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Immune Cells Response and Pathophysiology of Allergic Rhinitis

Hala Ahmed*

Department of Public Health, Madda Walabu University, Robe, Ethiopia

*Corresponding Author:
Hala Ahmed
Department of Public Health,
Madda Walabu University,

Received: 10-Nov-2022, Manuscript No. JCROA-22- 79501; Editor assigned: 14- Nov-2022, Pre QC No. JCROA- 22-79501(PQ); Reviewed: 28- Nov-22, QC No. JCROA-22- 79501; Revised: 05-Dec-2022, Manuscript No. JCROA-22- 79501 (R); Published: 12-Dec- 2022, DOI: 10.4172/jclinresp.4.S2.002

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The immune regulation is related to the production of immunoglobulin E is a critical factor in the allergic inflammatory process and its expression is critical to diseases such as allergic rhinitis. The binding of allergens to Ig-E located on the cell surfaces of allergic effector cells such as mast cells, basophils and on immune regulatory cells including dendritic cells. Langerhans cells and macrophages trigger inflammatory cascades leading to activation of Tcells and other factors such as cytokines that may be involved in the long term inflammation and late phase response associated with allergic rhinitis. The immediate response is generated by the allergic cells such as mast cells and basophils and leads to some of the immediate symptoms associated with allergic rhinitis, although the immune response to allergens has a different time frame for sensitization and expression and of age mediated symptoms of allergic rhinitis. The pathophysiology of immune responses related to allergic rhinitis is critical for developing strategies that will be involved in the long term control and prevention of allergic rhinitis.

In the allergic response, initial sensitization involves activation of allergen specific T-cells that orchestrate the production of allergen specific Ig-E, which is the critical issue in allergic rhinitis. The modelling of the disease in this process in terms of allergic triggers involves an analysis on an experimental basis of an early phase response, which is mast cells and basophil dependent and the late phase in which allergic inflammation and an influx of effector ells and immune cells take over in terms of the pathophysiology. Some of the same components that are involved in the sensitization process also may play a role after sensitization in terms of enhancing inflammation especially with regard to the late phase response. On the introduction of allergen into the body, antigen presenting cells which include macrophages and defensive cells similar to Langerhans cells in the skin, take up allergen by endocytosis process it and co-present it along with human leukocyte antigen class 2 molecules to CD4+ T cells which are the major regulators. There are also newly recognized forms of these T cells that have become apparent in the last few months in terms of playing a role allergic response, especially in asthma.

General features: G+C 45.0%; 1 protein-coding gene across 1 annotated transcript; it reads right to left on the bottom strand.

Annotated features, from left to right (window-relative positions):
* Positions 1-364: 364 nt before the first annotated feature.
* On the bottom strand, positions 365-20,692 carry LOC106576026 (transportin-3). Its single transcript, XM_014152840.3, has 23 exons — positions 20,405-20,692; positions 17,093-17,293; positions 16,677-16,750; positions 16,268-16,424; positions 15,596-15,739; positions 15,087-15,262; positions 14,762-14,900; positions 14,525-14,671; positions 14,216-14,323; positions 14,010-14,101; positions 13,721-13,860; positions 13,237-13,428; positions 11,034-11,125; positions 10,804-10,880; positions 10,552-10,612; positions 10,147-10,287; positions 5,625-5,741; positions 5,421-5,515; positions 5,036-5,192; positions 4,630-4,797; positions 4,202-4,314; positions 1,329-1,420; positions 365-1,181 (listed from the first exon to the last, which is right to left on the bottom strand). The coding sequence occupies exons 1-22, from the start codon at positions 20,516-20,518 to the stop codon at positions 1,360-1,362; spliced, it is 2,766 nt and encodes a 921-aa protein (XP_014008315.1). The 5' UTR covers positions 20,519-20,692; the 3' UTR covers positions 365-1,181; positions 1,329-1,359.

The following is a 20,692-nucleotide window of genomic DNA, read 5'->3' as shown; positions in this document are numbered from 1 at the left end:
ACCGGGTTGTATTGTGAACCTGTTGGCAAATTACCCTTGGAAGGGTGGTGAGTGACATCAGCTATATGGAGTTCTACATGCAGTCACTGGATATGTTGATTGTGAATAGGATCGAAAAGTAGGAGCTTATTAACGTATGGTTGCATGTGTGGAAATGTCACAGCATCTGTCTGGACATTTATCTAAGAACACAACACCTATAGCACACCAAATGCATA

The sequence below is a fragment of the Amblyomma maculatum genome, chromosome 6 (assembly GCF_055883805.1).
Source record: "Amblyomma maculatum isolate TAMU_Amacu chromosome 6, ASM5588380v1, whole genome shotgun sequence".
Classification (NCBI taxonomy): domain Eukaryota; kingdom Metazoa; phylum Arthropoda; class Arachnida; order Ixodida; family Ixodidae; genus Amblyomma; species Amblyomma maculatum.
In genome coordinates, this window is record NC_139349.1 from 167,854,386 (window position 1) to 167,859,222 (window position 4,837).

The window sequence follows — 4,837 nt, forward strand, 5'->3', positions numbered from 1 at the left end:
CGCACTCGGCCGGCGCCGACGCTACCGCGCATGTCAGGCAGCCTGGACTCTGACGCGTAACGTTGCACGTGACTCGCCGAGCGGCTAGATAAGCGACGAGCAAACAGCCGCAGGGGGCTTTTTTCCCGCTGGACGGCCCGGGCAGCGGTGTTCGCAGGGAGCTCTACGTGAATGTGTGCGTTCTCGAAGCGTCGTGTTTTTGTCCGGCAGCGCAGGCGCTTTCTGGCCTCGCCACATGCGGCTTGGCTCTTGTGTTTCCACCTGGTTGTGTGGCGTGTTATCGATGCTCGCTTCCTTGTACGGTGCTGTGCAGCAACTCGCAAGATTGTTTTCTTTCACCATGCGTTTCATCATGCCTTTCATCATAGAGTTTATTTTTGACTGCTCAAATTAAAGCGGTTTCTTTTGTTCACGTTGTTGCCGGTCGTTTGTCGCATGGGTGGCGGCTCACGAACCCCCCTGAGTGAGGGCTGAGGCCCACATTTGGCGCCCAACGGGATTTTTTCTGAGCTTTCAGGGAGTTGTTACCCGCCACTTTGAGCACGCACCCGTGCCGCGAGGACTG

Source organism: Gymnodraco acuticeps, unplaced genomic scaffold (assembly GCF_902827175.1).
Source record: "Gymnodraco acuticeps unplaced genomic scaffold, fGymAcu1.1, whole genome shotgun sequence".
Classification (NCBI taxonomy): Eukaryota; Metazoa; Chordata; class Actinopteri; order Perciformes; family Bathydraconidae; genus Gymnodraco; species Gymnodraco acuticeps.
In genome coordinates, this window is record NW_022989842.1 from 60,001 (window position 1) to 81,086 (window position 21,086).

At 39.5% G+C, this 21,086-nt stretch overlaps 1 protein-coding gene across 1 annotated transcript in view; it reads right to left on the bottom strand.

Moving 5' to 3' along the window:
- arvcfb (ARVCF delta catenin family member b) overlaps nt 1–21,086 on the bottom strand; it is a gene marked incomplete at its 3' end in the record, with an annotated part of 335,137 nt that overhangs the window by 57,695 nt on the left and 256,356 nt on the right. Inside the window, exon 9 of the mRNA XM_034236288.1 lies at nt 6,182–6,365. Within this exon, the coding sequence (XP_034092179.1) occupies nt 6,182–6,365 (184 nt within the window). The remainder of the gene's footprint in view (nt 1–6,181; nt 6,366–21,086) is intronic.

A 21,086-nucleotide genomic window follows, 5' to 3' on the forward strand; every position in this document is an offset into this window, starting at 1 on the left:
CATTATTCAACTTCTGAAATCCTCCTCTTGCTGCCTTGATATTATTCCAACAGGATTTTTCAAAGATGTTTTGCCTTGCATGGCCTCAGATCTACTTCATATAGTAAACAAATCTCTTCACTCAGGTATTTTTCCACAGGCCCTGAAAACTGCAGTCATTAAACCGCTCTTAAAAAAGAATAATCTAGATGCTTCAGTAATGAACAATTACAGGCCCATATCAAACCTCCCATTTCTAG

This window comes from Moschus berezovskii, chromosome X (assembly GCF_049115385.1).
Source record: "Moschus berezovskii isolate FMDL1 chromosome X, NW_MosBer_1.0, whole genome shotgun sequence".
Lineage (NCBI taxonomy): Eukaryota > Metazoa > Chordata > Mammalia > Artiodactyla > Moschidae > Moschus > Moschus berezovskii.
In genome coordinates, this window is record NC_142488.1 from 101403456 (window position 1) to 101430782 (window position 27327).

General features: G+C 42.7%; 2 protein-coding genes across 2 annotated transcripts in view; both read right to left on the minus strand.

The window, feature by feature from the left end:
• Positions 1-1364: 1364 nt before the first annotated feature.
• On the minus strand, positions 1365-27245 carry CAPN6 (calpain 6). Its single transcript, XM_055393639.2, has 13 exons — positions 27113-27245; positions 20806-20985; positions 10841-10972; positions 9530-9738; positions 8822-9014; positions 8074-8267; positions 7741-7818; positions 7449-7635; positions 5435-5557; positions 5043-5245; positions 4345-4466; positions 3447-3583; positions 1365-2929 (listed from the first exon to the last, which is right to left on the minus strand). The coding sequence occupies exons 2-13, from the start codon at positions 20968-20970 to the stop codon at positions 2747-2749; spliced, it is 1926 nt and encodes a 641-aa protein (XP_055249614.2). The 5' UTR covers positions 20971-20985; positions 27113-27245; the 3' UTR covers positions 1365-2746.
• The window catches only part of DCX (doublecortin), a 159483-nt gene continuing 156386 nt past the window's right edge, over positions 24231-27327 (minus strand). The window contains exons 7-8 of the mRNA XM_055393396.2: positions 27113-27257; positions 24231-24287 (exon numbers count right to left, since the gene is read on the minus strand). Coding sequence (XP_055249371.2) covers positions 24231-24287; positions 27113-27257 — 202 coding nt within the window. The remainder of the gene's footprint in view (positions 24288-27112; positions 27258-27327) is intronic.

In addition to interacting with the antigen presenting cells during the activation process CD4+ T cells undergo clonal expansion and can interact with B cells a well through the production of soluble products such as cytokines and by direct cellular interactions in the lymph nodes that lead to the secretion of Ig-E as the B cells are induced to differentiate into plasma cells. The subsequent binding of allergen specific Ig-E to high affinity receptors present on mast cells and basophils results in allergen priming.

On exposure to the allergen, crosslinking of the Ig-E molecules on the cell surface leads to opening of calcium channels and activation of the cell. In the early phase response within 5 minutes the allergen causes deregulation predominantly of mast cells with the release of performed mediator including histamine, proteases and some of the cytokines including the tumour necrosis factor. These mediators initiate some of the symptoms related to early phase responses that are the general symptoms associated with allergic rhinitis. Within 15 minutes, there is synthesis of the various arachidonic and acid metabolism including the cysteine leukotrienes, prostaglandins and platelet activating factor. These processes contribute to the recruitment of other cells and the beginning of the late phase response and also bring into play other factors including cytokines, blood vessels, nerves, mucous glands etc. In early phase response histamine majorly plays in mediating the all the symptoms and within 5 minutes leukotrienes and prostaglandins plays the role in generating predominant congestion and rhinorrhea along with pruritus and sneezing.